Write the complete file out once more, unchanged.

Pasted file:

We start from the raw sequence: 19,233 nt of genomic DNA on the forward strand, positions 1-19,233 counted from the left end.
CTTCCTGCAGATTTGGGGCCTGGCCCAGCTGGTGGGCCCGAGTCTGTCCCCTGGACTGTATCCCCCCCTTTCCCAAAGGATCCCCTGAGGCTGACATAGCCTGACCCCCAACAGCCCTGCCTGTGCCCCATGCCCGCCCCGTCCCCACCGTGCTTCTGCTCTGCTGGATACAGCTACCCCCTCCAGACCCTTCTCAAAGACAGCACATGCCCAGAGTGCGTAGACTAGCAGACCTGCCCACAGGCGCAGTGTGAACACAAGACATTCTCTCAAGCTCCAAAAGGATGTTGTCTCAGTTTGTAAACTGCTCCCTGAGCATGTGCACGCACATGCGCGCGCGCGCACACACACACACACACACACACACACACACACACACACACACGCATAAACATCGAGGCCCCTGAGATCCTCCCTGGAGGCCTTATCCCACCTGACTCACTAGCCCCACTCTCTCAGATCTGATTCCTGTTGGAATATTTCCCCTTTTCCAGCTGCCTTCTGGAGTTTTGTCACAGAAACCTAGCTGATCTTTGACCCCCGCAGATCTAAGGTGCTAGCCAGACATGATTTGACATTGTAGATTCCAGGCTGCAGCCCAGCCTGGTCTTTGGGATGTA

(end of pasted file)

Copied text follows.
We start from the raw sequence: 19,233 nt of genomic DNA on the forward strand, positions 1-19,233 counted from the left end.
CTTCCTGCAGATTTGGGGCCTGGCCCAGCTGGTGGGCCCGAGTCTGTCCCCTGGACTGTATCCCCCCCTTTCCCAAAGGATCCCCTGAGGCTGACATAGCCTGACCCCCAACAGCCCTGCCTGTGCCCCATGCCCGCCCCGTCCCCACCGTGCTTCTGCTCTGCTGGATACAGCTACCCCCTCCAGACCCTTCTCAAAGACAGCACATGCCCAGAGTGCGTAGACTAGCAGACCTGCCCACAGGCGCAGTGTGAACACAAGACATTCTCTCAAGCTCCAAAAGGATGTTGTCTCAGTTTGTAAACTGCTCCCTGAGCATGTGCACGCACATGCGCGCGCGCGCACACACACACACACACACACACACACACACACACACACACACGCATAAACATCGAGGCCCCTGAGATCCTCCCTGGAGGCCTTATCCCACCTGACTCACTAGCCCCACTCTCTCAGATCTGATTCCTGTTGGAATATTTCCCCTTTTCCAGCTGCCTTCTGGAGTTTTGTCACAGAAACCTAGCTGATCTTTGACCCCCGCAGATCTAAGGTGCTAGCCAGACATGATTTGACATTGTAGATTCCAGGCTGCAGCCCAGCCTGGTCTTTGGGATGTA